The FHA established the COVID-19 Advance Loan Modification, which offers significant payment relief to eligible homeowners. This new home retention option is for those homeowners for whom a 30-year rate and term mortgage modification would bring the mortgage current and reduce the principal and interest portion of their monthly mortgage payment by at least 25 percent.
Finally, to assist seniors with Home Equity Conversion (reverse) mortgages who have been negatively impacted by COVID-19, the FHA is extending the ability for these homeowners to request an extension before the servicer may request that the loan be called due and payable. For extension requests received between July 1, 2021, and September 30, 2021, servicers must grant homeowners an extension of up to six months.
We will keep you posted on any further extensions here.
On July 21, Acting Director Dave Uejio celebrated the 10-year anniversary of the Consumer Financial Protection Bureau (CFPB) by giving prepared remarks highlighting the CFPB’s activities over the past 10 years in enforcement, consumer empowerment, and racial equity, as well as its response to the COVID-19 pandemic. Uejio advised that the CFPB’s enforcement and supervision work has resulted in approximately $14.4 billion in consumer relief and that its enforcement actions have resulted in $1.7 billion in civil penalties; however, he notes that there is much more to be done in enforcement. Continue Reading The Consumer Financial Protection Bureau Celebrates 10-Year Anniversary
In Hunstein v. Preferred Collection and Management Services, Inc., 994 F.3d 1341 (11th. Cir. 2021), the Eleventh Circuit held that a debt collector’s communication of a consumer’s personal information to a third party print vendor violated the Fair Debt Collection Practices Act’s prohibition on third party communications in connection with debt collection under 15 U.S.C. § 1692c(b).
Hunstein will likely require major operational changes for many loan servicers. At a minimum, loan servicers who qualify as a “debt collector” under the FDCPA should rethink how to utilize third party vendors for such basic operations as printing and higher functions such as loss mitigation. Although it is theoretically possible to continue using such vendors without communicating the personal information of the consumer, the efficiencies of using such vendors will be diminished. The short term solution to avoid exposure under Hunstein will likely entail bringing such services in house—a major shift in industry practices. Continue Reading 11th Circuit Issues FDCPA Decision That Could Dramatically Impact Mortgage Servicers Operations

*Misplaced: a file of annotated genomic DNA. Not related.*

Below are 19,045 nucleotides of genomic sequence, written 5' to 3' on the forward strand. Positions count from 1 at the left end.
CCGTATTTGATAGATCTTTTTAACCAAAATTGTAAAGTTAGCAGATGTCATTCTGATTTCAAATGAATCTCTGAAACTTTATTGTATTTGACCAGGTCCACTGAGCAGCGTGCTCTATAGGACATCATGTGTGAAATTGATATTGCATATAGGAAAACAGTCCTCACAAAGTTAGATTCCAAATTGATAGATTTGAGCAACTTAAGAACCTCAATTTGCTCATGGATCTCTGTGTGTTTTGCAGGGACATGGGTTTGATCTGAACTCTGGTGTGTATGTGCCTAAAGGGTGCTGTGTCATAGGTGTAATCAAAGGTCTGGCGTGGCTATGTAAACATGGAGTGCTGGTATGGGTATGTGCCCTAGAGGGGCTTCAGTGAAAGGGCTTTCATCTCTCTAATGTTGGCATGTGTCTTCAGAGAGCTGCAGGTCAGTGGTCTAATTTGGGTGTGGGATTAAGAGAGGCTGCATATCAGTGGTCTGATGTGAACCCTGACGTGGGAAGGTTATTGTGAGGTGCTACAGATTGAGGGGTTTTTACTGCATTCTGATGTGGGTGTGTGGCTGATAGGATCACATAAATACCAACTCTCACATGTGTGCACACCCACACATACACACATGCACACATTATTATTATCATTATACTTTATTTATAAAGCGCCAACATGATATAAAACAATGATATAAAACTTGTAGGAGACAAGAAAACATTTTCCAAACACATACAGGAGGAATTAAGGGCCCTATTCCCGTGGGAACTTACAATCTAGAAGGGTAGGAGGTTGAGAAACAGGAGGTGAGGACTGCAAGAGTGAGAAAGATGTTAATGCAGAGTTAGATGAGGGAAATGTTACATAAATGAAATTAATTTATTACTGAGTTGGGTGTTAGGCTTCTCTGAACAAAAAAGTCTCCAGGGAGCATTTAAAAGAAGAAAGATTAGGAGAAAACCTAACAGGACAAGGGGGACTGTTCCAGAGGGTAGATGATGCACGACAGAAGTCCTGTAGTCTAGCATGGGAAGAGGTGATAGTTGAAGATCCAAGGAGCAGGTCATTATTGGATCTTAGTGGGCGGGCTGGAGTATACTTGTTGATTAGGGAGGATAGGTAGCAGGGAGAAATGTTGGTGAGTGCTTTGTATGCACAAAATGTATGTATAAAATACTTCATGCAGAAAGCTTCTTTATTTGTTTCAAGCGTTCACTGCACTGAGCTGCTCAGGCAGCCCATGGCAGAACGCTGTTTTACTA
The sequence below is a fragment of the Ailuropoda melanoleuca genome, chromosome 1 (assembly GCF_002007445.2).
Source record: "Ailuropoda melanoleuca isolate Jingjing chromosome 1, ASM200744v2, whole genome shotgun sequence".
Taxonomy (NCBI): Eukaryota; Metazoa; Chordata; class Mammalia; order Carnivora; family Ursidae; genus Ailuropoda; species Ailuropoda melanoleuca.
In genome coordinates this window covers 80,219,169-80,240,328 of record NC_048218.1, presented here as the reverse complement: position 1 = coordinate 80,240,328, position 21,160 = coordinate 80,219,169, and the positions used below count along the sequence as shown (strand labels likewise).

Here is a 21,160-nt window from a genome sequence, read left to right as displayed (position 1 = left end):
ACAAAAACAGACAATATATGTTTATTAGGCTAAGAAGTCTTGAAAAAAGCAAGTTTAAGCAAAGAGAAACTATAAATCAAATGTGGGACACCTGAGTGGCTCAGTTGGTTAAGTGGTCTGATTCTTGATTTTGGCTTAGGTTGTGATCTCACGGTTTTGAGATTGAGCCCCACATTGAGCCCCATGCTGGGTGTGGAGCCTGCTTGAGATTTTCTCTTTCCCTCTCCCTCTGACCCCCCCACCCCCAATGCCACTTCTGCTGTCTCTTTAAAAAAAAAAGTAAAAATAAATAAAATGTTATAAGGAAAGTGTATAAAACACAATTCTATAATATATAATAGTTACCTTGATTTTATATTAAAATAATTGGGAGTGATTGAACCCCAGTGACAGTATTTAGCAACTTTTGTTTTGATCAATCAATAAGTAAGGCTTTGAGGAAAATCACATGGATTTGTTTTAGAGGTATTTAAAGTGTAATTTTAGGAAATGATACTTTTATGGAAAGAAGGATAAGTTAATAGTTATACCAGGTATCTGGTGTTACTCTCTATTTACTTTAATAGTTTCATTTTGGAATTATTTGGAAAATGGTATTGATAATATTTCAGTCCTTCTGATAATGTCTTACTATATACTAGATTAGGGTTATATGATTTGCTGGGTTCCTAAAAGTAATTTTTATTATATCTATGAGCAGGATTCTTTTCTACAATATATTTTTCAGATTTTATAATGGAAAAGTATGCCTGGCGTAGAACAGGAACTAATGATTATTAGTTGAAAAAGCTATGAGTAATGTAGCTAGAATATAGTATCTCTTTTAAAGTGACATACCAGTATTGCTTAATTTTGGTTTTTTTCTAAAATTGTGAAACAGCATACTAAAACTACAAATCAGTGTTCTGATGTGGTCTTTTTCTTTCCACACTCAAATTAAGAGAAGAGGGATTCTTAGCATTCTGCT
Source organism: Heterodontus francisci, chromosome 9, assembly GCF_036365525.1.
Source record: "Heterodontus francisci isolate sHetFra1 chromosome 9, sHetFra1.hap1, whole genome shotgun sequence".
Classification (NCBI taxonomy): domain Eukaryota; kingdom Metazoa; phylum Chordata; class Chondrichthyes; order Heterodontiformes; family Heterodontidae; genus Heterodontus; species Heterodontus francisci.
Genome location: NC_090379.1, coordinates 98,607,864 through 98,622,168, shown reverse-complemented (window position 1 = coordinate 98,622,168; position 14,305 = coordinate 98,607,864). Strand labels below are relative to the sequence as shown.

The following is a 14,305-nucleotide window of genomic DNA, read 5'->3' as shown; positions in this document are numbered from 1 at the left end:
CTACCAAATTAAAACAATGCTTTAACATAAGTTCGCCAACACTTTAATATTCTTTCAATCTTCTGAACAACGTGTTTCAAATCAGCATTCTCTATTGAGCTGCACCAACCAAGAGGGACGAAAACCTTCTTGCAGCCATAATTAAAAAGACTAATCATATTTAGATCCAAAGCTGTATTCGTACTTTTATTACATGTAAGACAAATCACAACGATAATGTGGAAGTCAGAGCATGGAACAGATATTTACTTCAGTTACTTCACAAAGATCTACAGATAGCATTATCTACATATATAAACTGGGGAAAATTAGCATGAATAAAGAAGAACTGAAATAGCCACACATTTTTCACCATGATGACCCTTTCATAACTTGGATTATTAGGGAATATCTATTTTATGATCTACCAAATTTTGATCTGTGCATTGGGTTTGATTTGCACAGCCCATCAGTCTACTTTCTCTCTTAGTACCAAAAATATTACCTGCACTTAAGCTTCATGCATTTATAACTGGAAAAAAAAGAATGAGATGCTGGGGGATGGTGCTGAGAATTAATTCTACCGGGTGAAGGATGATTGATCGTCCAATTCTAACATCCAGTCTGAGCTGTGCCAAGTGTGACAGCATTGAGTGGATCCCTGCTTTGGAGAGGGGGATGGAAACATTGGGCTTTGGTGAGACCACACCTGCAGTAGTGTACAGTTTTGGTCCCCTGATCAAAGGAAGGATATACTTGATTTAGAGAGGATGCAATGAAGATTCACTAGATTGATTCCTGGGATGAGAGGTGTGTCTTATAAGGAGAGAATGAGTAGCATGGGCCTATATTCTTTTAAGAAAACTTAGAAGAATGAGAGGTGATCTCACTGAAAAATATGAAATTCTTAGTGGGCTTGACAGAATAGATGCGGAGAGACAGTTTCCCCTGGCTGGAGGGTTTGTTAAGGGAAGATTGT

The Office of the Comptroller of the Currency’s (the OCC) True Lender Rule is all but repealed. On May 11, 2021, the U.S. Senate voted to approve a joint resolution to repeal the True Lender Rule under the Congressional Review Act (the CRA). The House is expected to pass the measure and the president has expressed support for the resolution. Continue Reading The True Lender Rule: One Step Closer to Repeal
Today the Consumer Financial Protection Bureau (CFPB) issued an interim final rule supporting the Centers for Disease Control and Prevention’s (CDC) temporary eviction moratorium. The CDC’s temporary eviction moratorium has been extended through June 30, 2021 based on the current and projected epidemiological context of SARS-CoV-2 transmission throughout the United States. The CDC order generally prohibits landlords from evicting tenants for non-payment of rent if the tenant submits a written declaration that they are unable to afford full rental payments and would likely become homeless or have to move into a shared living setting. This prohibition applies to an agent or attorney acting as a debt collector on behalf of a landlord or owner of the residential property. Continue Reading The CFPB Issues Interim Final Rule Clarifying that Tenants Can Hold Debt Collectors Accountable for Illegal Evictions
On April 5th, the CFPB proposed a set of rule changes intended to prevent foreclosures as emergency federal foreclosure protections expire this summer. Given that the expected surge of borrowers exiting forbearance in the fall will put mortgage servicers under strain, the proposed rules seek to ensure that servicers and borrowers work together to prevent foreclosures.
The proposed rules intend to:
- Give borrowers time: The proposed rules provide a special pre-foreclosure review period that would generally prohibit servicers from starting foreclosure until after December 31, 2021.
- Give servicers options: The proposed rules permit servicers to offer certain streamlined loan modification options to borrowers with COVID-19-related hardships based on the evaluation of an incomplete application. This provision would only be available for modifications that do not increase a borrower’s monthly payment and that extend the loan’s term by no more than 40 years from the modification’s effective date.
- Keep borrowers informed: The proposed rules provide temporary changes to certain required servicer communications to make sure that borrowers receive key information about their options at the appropriate time.